The wings are mostly transparent with a rusty fore margin, the veins and the marginal fringe of hairs are reddish.
In the basal part of the fore wings is present a small yellow dot.
The wingspan varies from 35 to 45 mm.
The femurs of the legs are yellow whilst the tibiae and the tarsi are rusty yellow. The first and the fourth segment of the abdomen are black whilst the remaining ones are yellow, with black apical part.
The egg is yellowish brown or reddish, of ellipsoidal shape, just under one millimetre long, with robust chorion.
The body of the larva is whitish, with sparse, scattered hairs; the thoracic shield ans the anal plate are of reddish yellowish colour.
On the back of the body is present a darker longitudinal median line; laterally are present the respiratory stigmas of dark colour.
The mature larva measures from 3,5 to 4,5 mm.
The eopupa, near the exit hole of the tunnel, realizes an elongated cocoon with silky threads that incorporate leftover stuff.
The chrysalis, about 3 cm long, is of reddish brown or yellowish colour, and is equipped with a double series of spines on the abdominal segments.
In the southern diffusion zones of the Lepidopter, the first adults do flicker in late May, but the peak of the flights occurs from mid June up to early August.
The adults are active also during the day; their flight is fast, in a straight line or around the base of the plants where, after mating, the females oviposit.
Both sexes are attracted by some substances such as the diammonium phosphate. During the night, they are attracted by the lights (positive phototropism). Chemo-attractive and bright traps have been utilized in the past to capture the largest possible number of specimens of Sesiids, for the purpose of the fight.
It has been synthesized the sexual feromon with which the females do attract the males who, following the odorous trails, can reach them even from remarkable distances. This attractive, placed inside suitable traps, is utilized for monitoring the populations in a given period.
The fecundated females lay up to a thousand of isolated eggs they fix in the cracks in the bark or on the exposed parts of the large roots. As soon as shelled from the egg the larvae, equipped with a robust chewing mouthpart, begin to dig subcortical tunnels and penetrate the medullary region where they hibernate.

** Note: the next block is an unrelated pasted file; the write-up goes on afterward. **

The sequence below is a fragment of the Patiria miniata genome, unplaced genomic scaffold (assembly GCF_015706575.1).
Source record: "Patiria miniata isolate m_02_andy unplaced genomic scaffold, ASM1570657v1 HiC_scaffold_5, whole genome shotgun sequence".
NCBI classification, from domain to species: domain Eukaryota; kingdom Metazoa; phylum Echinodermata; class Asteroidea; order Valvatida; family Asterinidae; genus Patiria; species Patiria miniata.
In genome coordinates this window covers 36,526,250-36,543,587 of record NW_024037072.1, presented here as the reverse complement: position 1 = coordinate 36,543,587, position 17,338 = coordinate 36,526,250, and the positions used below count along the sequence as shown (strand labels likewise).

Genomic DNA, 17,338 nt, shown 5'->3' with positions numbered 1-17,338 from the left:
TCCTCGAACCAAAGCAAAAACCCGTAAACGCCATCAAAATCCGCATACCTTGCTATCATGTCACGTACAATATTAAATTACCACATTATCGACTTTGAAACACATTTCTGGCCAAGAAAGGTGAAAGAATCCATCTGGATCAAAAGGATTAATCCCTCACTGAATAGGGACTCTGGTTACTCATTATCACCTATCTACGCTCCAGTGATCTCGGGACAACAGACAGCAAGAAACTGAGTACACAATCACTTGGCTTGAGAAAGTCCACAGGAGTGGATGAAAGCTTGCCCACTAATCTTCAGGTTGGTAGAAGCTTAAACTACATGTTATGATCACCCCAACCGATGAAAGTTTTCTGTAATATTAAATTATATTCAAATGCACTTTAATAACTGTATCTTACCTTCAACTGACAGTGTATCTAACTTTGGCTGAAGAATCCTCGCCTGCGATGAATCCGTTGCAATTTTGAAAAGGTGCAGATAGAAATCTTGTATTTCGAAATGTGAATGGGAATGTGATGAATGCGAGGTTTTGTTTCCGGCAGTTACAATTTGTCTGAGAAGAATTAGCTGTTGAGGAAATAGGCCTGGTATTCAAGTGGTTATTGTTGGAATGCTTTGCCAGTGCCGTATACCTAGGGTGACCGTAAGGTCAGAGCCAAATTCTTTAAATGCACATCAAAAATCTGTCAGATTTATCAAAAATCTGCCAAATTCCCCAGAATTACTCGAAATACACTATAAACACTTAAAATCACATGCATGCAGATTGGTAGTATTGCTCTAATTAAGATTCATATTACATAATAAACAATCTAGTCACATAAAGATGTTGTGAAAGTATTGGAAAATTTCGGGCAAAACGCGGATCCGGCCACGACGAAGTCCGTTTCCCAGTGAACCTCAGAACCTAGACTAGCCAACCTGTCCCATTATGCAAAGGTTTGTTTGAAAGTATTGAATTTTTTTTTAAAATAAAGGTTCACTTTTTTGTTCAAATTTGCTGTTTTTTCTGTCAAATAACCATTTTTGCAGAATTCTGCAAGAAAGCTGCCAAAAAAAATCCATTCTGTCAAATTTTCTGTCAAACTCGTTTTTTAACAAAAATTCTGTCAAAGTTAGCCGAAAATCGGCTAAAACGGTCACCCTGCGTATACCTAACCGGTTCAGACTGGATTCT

In the following spring they resume their trophic activity and dig winding tunnels in the wood directed downwards until they reach the roots.
During the autumn they get mature and build up the cocoon where they will spend the second winter. In spring they resume the activity and do an exit hole near which they become chrysalis and starting from May or June they begin the adults’ flickerings.
From the holes of the larval tunnels gets out abundant leftover stuff that, in the young plants, along with the enlargement of the trunk, reports the presence of the larvae.
The chrysalis can perform small movements thanks to which it reaches and protrudes the front of the body out of the hole of the larval tunnel. This position favours the flickering of the adult without damage to the body.
The development from egg to adult is completed in two years but, if the local conditions are adverse, it can go on even longer and, in this case, the third winter period is overcome by the chrysalis protected by the silky cocoon secreted by the eopupa.
The showy warning livery of the adults is of no use for insectivorous birds eating also bees and wasps, such as the European bee-eater (Merops apiaster).
The larvae of the Sesiids are parasitized by Hymenopterans, Ichneumonids (Amblyteles funereus, Cryptus pseudomymus and Menicus setosus) as well as Braconids such as Bracon mediator.
Sfinge apiformis Clerck, 1759; Sfinge apiformis Linneo, 1761; Sfinge crabroniformis Denis & Schiffermüller, 1775; Sphinx sireciformis Esper, 1782; Sphinx tenebrioniformis Esper, 1782; Sfinge Vespa Retzius, 1783; Trochilum [sic] apiforme ab. brunnea Caflisch, 1890; Trochilium apiformis ab. Caflischii Standfuss, 1892; Trochilium apiformis ab. Brunneipes Turati, 1913; Aegeria apiformis ab. Rodani Mouterde, 1955.